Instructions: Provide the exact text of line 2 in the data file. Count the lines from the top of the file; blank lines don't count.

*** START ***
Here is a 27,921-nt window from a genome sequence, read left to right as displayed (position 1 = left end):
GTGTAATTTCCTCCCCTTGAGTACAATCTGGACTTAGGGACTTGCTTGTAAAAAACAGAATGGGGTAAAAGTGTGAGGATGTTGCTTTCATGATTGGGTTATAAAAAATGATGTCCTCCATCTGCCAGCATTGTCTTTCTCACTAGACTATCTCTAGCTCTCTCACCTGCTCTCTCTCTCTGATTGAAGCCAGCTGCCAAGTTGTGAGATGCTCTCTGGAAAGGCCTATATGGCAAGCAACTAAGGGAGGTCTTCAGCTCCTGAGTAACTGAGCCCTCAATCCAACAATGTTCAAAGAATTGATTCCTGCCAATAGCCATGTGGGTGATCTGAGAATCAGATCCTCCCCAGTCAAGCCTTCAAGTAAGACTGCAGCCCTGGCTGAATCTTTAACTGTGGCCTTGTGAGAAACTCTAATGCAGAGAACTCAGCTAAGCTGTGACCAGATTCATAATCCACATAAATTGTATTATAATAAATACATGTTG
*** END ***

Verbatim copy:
GTGTAATTTCCTCCCCTTGAGTACAATCTGGACTTAGGGACTTGCTTGTAAAAAACAGAATGGGGTAAAAGTGTGAGGATGTTGCTTTCATGATTGGGTTATAAAAAATGATGTCCTCCATCTGCCAGCATTGTCTTTCTCACTAGACTATCTCTAGCTCTCTCACCTGCTCTCTCTCTCTGATTGAAGCCAGCTGCCAAGTTGTGAGATGCTCTCTGGAAAGGCCTATATGGCAAGCAACTAAGGGAGGTCTTCAGCTCCTGAGTAACTGAGCCCTCAATCCAACAATGTTCAAAGAATTGATTCCTGCCAATAGCCATGTGGGTGATCTGAGAATCAGATCCTCCCCAGTCAAGCCTTCAAGTAAGACTGCAGCCCTGGCTGAATCTTTAACTGTGGCCTTGTGAGAAACTCTAATGCAGAGAACTCAGCTAAGCTGTGACCAGATTCATAATCCACATAAATTGTATTATAATAAATACATGTTG